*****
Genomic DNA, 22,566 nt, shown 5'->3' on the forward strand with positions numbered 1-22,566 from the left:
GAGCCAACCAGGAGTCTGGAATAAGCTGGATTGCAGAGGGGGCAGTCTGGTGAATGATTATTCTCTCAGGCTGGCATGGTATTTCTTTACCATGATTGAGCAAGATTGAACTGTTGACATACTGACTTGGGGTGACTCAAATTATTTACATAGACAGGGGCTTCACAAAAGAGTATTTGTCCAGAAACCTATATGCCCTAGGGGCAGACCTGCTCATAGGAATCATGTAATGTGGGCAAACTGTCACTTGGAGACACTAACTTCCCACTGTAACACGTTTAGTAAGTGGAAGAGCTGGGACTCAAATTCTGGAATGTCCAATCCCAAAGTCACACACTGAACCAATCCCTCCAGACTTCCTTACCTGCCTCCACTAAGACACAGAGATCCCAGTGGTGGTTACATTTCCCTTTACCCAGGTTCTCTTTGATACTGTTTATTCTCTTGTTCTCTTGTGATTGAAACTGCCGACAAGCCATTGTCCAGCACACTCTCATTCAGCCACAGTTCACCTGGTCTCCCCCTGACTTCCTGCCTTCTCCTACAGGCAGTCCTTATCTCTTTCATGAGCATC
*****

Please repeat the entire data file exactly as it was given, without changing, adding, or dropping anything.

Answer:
Genomic DNA, 22,566 nt, shown 5'->3' on the forward strand with positions numbered 1-22,566 from the left:
GAGCCAACCAGGAGTCTGGAATAAGCTGGATTGCAGAGGGGGCAGTCTGGTGAATGATTATTCTCTCAGGCTGGCATGGTATTTCTTTACCATGATTGAGCAAGATTGAACTGTTGACATACTGACTTGGGGTGACTCAAATTATTTACATAGACAGGGGCTTCACAAAAGAGTATTTGTCCAGAAACCTATATGCCCTAGGGGCAGACCTGCTCATAGGAATCATGTAATGTGGGCAAACTGTCACTTGGAGACACTAACTTCCCACTGTAACACGTTTAGTAAGTGGAAGAGCTGGGACTCAAATTCTGGAATGTCCAATCCCAAAGTCACACACTGAACCAATCCCTCCAGACTTCCTTACCTGCCTCCACTAAGACACAGAGATCCCAGTGGTGGTTACATTTCCCTTTACCCAGGTTCTCTTTGATACTGTTTATTCTCTTGTTCTCTTGTGATTGAAACTGCCGACAAGCCATTGTCCAGCACACTCTCATTCAGCCACAGTTCACCTGGTCTCCCCCTGACTTCCTGCCTTCTCCTACAGGCAGTCCTTATCTCTTTCATGAGCATC